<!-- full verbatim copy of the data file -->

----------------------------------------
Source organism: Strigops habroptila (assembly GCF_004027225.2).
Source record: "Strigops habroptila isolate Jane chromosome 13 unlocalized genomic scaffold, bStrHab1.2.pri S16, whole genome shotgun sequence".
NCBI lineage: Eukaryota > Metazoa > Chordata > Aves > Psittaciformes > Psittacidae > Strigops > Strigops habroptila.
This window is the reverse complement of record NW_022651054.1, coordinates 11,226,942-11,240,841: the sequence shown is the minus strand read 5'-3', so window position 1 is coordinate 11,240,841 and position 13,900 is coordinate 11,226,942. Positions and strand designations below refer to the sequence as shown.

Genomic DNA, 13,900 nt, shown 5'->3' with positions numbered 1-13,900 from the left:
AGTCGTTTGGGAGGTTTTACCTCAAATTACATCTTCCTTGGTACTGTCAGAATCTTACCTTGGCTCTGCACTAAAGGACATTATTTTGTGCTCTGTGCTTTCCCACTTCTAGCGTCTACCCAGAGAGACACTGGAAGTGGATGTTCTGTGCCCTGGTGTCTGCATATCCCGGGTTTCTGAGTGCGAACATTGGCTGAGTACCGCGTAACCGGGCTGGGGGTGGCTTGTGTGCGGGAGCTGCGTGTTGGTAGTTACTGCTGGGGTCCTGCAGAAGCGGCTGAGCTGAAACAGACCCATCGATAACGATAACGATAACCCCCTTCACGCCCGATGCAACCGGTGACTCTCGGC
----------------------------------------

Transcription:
Source organism: Strigops habroptila (assembly GCF_004027225.2).
Source record: "Strigops habroptila isolate Jane chromosome 13 unlocalized genomic scaffold, bStrHab1.2.pri S16, whole genome shotgun sequence".
NCBI lineage: Eukaryota > Metazoa > Chordata > Aves > Psittaciformes > Psittacidae > Strigops > Strigops habroptila.
This window is the reverse complement of record NW_022651054.1, coordinates 11,226,942-11,240,841: the sequence shown is the minus strand read 5'-3', so window position 1 is coordinate 11,240,841 and position 13,900 is coordinate 11,226,942. Positions and strand designations below refer to the sequence as shown.

Genomic DNA, 13,900 nt, shown 5'->3' with positions numbered 1-13,900 from the left:
AGTCGTTTGGGAGGTTTTACCTCAAATTACATCTTCCTTGGTACTGTCAGAATCTTACCTTGGCTCTGCACTAAAGGACATTATTTTGTGCTCTGTGCTTTCCCACTTCTAGCGTCTACCCAGAGAGACACTGGAAGTGGATGTTCTGTGCCCTGGTGTCTGCATATCCCGGGTTTCTGAGTGCGAACATTGGCTGAGTACCGCGTAACCGGGCTGGGGGTGGCTTGTGTGCGGGAGCTGCGTGTTGGTAGTTACTGCTGGGGTCCTGCAGAAGCGGCTGAGCTGAAACAGACCCATCGATAACGATAACGATAACCCCCTTCACGCCCGATGCAACCGGTGACTCTCGGC